The principle of (special theory) relativity states that the laws of physics should have the same form in all inertial frames of reference.
So if K.E. of particles has to be conserved for relativity to hold, then relativity will not apply to inelastic collisions (the type where two objects stick together after collision) . If this condition is a must relativity, would be a severely limited theory which is not the case. So this cannot be a condition. Note that momentum is always conserved even in the above case.
Now coming to the free particle part. A free particle has no net force acting on it and hence no net acceleration. This also cannot be a condition as we would not be able to study accelerated motion of particles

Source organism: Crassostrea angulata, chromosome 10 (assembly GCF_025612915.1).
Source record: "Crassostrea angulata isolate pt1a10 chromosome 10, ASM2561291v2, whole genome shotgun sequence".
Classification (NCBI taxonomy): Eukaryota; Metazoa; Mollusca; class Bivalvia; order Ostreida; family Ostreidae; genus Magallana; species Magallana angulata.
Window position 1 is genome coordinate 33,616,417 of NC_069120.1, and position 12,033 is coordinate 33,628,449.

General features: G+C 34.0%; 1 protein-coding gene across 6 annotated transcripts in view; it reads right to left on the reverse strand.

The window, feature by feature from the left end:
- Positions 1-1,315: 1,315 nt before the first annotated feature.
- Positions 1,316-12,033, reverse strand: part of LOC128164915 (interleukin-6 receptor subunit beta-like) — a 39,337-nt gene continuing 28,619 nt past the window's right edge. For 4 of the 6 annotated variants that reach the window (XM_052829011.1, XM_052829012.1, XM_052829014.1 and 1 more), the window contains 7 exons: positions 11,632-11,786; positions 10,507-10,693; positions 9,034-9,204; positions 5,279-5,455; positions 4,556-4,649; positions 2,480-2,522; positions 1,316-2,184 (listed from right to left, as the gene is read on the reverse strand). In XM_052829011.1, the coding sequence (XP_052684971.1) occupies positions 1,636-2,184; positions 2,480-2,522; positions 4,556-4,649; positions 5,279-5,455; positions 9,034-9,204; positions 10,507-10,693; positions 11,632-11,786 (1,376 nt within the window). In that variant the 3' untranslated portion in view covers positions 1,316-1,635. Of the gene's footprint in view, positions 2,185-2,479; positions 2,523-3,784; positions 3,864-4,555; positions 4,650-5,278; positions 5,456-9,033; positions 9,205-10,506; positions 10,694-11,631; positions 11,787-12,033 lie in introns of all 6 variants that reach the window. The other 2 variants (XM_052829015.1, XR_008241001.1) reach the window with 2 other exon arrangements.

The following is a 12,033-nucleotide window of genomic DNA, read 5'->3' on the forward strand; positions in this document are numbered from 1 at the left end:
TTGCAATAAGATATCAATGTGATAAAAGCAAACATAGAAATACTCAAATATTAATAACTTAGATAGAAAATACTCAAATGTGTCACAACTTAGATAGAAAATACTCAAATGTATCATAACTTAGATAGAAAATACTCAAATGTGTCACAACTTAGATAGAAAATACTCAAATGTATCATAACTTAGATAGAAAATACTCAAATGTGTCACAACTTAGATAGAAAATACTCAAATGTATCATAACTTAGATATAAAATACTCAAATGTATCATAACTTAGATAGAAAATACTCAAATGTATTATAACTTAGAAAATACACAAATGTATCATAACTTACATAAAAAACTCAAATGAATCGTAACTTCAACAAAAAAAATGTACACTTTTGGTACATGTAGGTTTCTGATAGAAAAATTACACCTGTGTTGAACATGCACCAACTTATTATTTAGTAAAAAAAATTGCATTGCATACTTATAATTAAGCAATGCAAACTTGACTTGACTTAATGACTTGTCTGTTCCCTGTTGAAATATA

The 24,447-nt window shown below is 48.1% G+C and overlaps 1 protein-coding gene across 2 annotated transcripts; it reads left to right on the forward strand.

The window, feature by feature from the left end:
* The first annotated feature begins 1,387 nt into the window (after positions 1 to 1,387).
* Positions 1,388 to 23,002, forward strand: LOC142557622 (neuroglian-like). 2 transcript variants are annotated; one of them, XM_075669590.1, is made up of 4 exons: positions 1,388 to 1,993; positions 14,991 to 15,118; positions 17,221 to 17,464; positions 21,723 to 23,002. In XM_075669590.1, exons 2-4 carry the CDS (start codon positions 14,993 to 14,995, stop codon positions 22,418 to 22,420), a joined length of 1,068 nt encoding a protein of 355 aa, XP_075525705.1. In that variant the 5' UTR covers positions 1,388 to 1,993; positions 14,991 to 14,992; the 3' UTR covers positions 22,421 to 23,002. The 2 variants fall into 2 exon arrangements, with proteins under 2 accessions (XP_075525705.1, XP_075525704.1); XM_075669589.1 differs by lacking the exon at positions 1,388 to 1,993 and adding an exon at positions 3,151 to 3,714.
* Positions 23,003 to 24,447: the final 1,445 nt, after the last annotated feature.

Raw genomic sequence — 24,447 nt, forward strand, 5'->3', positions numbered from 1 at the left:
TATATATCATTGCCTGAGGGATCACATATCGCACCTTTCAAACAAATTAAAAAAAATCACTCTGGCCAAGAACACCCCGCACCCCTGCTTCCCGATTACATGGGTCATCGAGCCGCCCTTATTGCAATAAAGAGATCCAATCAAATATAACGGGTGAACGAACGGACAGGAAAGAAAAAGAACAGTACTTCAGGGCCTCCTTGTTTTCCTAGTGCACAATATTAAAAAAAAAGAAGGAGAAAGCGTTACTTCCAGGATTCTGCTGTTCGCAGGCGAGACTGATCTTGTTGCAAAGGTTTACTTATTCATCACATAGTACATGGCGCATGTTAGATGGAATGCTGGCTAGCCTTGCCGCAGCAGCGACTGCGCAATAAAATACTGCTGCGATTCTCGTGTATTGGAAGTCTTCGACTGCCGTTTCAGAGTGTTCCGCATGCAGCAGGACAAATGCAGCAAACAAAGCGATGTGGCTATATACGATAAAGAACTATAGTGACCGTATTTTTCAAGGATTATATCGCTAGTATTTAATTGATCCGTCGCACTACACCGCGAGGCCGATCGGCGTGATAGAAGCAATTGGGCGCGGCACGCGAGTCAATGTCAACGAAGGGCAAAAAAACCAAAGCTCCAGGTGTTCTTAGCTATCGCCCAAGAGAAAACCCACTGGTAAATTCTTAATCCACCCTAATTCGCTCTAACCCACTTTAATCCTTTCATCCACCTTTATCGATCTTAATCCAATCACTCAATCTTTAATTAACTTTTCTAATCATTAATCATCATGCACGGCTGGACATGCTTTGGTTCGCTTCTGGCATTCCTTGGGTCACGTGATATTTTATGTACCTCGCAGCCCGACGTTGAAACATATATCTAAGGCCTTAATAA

The condition is only that the frames of reference be inertial i.e. they themselves do not accelerate. A particle within such an inertial frame can accelerate.
To know what happens with accelerated frames one needs the general thoery of relativity.
Maybe the question should have been worded differently.